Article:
Greg and Mekayla have a favorite cartoon from Calvin and Hobbes, where Calvin says, “You know, Hobbes, some days even my lucky rocketship underpants don’t
help.” (smile). I am sure there are days when Greg and Mekayla feel like this, but I think not many. Our presence here, for, and with, Mekayla and Greg, is a sign of our support, our love, and our commitment to you as a couple. You have grown together…

(Would person like to write this themselves? They should include something about how you are celebrating the connection of your families as well.)

Tom: Advice from a Tree
By Ilan Shamir

Stand Tall and Proud

Sink your roots deeply into the Earth

Reflect the light of a greater source

Think long term
out on a limb


Remember your place among all living beings

Embrace with joy the changing seasons

For each yields its own abundance:

The Energy and Birth of Spring

The Growth and Contentment of Summer

The Wisdom to let go of leaves in the Fall

The Rest and Quiet Renewal of Winter


Feel the wind and the sun

And delight in their presence

Look up at the moon that shines down upon you

And the mystery of the stars at night.

Seek nourishment from the good things in life

Simple pleasures

Earth, fresh air, light


Be content with your natural beauty
Drink plenty of water
Let your limbs sway and dance in the breezes
Be flexible
Remember your roots
Enjoy the view!

READING 2 – Good Friend


I would now like to share another favorite reading, from the Velveteen Rabbit.

From "The Velveteen Rabbit"
by Marjory Williams

"What is REAL?" asked the Rabbit one day, when they were
lying side by side near the nursery fender, before Nana came
to tidy the room. "Does it mean having
things that buzz inside you and a stick-out handle?"
"Real isn’t how you are made," said the Horse.

"It’s a thing that happens to you.

When a child loves you for a long,
long time, not just to play with, but Really
loves you, then you become Real."
"Does it hurt?" asked the Rabbit.
"Sometimes," said the Horse, for he was always
truthful. "When you are Real you don’t mind being hurt."
"Does it happen all at once, like being wound up," he asked,
"or bit by bit?"
"It doesn’t happen all at once," said the Horse. "You
become. It takes a long time. That’s why it doesn’t happen
often to people who break easily, or have sharp
edges, or who have to be carefully kept. Generally, by the
time you are Real, most of your hair has been loved off, and
your eyes drop out and you get all loose in
the joints and very shabby. But these things don’t matter at
all, because once you are Real you can’t be ugly, except to
people who don’t understand."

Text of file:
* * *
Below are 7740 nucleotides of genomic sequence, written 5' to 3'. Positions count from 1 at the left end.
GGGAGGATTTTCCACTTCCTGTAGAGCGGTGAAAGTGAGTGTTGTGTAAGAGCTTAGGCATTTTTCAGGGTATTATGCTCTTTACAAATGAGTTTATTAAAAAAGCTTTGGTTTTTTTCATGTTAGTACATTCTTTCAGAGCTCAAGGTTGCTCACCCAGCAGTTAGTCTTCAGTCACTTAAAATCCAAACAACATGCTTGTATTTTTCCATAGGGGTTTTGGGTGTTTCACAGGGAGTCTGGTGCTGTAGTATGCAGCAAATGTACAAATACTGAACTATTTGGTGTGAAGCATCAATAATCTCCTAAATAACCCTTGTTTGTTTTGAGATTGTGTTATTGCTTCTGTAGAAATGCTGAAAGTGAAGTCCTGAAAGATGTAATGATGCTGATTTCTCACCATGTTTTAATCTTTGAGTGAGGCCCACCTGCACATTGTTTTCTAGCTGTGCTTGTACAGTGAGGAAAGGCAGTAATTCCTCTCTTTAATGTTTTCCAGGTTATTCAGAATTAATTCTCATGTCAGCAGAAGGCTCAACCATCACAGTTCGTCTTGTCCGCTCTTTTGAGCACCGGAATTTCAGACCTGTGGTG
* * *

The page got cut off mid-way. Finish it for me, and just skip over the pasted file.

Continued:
In our recent travels, we have had spectacular experiences. It was a big deal to take such a huge trip together, with so many unknowns, and it changed us and our relationship in many ways. We learned a lot on this adventure and we loved it, though we faced some challenges, like sharing one computer for a year! (smile) But this trip is just one part of a larger whole. Rites of passage, or major transitions of identity in people’s lives, have often been described by the metaphor of a journey. For us, this whole process of the past five years, growing together and building our partnership, has indeed been a journey. I love thinking of life as a big adventure, with Greg here to share it with.

(*Mekayla starts to remove ring and places on cloth.)


In Maori culture, exchanging pounamu, or greenstone, is considered an act of becoming married. As soon as we heard about this tradition, we both started thinking that buying pendants for each other would be a great way to start the process of getting married for ourselves, as well as a way to commemorate our trip. We talked a fair bit about getting them, but ended up buying these beautiful pendants off the cuff from a very down-to-earth artist one weekend. He and his wife gave us a very heartfelt blessing as we exchanged them. It was not what we had planned, but similar to how we approach life, we just went along with the flow, and it made the whole experience feel that much more special.

Our wedding rings were created by Mekayla’s cousin out of jewelry recycledfrom each of our families. They have the same design from our pounamu, representing the intertwining of our relationship. We like the balance of traditional and unique, of exchanging both pendants and rings, as we continue to explore and share together.